The EGFR/Erb-B receptor tyrosine kinases each play distinct and complementary roles in normal breast development. The four receptors form both homodimers and heterodimers in response to binding by ligands which show selectivity for one or more of the receptors (except Erb-B2). Together with the additional flexibility generated by the formation of different dimer pairs, these signalling networks play key roles in directing a variety of both autocrine and paracrine cellular responses. Complex two-way interactions between mammary epithelial cells and the surrounding stroma direct proliferation, duct formation, branching and terminal differentiation during puberty, pregnancy and lactation, with each receptor and ligand fulfilling distinct roles. Caricatures of the normal role of EGFR/Erb-B signalling resulting in aberrant cellular responses are seen in breast cancers, where over-expression and/or (less commonly) mutation of one or more of the receptors results in enhanced cell proliferation, motility, release of proteases and angiogenic factors. Given their importance in tumour progression, compared with most normal adult tissues and their links with resistance to chemotherapy and anti-endocrine therapy, Erb-B receptors (most notably Erb-B2) have been exploited as therapeutic targets. Monoclonal antibodies (e.g. trastuzumab, pertuzumab) and small molecule tyrosine kinase inhibitors (e.g. lapatinib, afatinib) have shown significant clinical responses in some breast cancer subtypes. Additional approaches include targeted toxins or drugs, peptide vaccines, immunRNase and chaperone inhibitors to deplete Erb-B2 protein levels. Greater understanding of the full spectrum of Erb-B-mediated signalling pathways and their misregulation in breast cancer will provide additional strategies to control malignant progression.
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                Author and article information

                Journal
                BPU
                Blood Purif
                10.1159/issn.0253-5068
                Blood Purification
                S. Karger AG
                978-3-8055-8237-7
                978-3-318-01434-1
                0253-5068
                1421-9735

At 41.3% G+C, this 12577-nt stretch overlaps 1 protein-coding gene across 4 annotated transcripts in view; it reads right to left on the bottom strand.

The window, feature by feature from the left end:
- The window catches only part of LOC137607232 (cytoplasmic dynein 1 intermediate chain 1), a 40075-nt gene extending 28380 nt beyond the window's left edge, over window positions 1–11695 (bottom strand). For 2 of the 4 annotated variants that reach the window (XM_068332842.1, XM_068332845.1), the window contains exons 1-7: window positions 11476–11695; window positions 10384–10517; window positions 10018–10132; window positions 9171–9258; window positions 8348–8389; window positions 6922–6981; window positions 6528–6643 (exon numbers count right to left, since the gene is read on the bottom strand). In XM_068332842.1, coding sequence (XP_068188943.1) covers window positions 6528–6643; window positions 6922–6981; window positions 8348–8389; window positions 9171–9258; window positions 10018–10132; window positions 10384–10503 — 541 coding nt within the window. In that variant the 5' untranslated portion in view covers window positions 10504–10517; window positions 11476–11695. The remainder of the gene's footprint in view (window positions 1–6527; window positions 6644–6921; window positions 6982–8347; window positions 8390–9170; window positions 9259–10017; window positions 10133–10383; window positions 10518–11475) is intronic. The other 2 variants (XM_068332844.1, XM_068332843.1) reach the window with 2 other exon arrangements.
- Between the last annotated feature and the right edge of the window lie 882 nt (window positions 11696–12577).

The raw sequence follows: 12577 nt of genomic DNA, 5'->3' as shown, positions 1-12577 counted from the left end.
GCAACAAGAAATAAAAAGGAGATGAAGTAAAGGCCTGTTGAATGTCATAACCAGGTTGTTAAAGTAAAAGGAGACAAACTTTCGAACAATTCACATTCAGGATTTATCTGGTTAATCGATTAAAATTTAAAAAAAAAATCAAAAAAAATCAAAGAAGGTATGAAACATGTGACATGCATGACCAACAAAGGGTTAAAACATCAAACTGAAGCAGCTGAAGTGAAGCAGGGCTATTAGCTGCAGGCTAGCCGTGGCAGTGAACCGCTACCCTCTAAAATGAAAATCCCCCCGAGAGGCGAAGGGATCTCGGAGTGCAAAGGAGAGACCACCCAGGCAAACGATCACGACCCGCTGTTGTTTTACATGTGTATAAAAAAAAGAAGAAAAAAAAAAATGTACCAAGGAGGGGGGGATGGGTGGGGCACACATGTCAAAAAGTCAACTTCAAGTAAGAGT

2007
                December 2006
                14 December 2006
                : 25
                : 1
                : 39-47
                Affiliations
                Iran University of Medical Sciences, Tehran, Iran
                Article
                96396 Blood Purif 2007;25:39–47
                10.1159/000096396
                17170536
                © 2007 S. Karger AG, Basel

                Copyright: All rights reserved. No part of this publication may be translated into other languages, reproduced or utilized in any form or by any means, electronic or mechanical, including photocopying, recording, microcopying, or by any information storage and retrieval system, without permission in writing from the publisher. Drug Dosage: The authors and the publisher have exerted every effort to ensure that drug selection and dosage set forth in this text are in accord with current recommendations and practice at the time of publication. However, in view of ongoing research, changes in government regulations, and the constant flow of information relating to drug therapy and drug reactions, the reader is urged to check the package insert for each drug for any changes in indications and dosage and for added warnings and precautions. This is particularly important when the recommended agent is a new and/or infrequently employed drug. Disclaimer: The statements, opinions and data contained in this publication are solely those of the individual authors and contributors and not of the publishers and the editor(s). The appearance of advertisements or/and product references in the publication is not a warranty, endorsement, or approval of the products or services advertised or of their effectiveness, quality or safety. The publisher and the editor(s) disclaim responsibility for any injury to persons or property resulting from any ideas, methods, instructions or products referred to in the content or advertisements.

                Page count
                Figures: 6, Tables: 2, References: 46, Pages: 9
                Product
                Self URI (application/pdf): https://www.karger.com/Article/Pdf/96396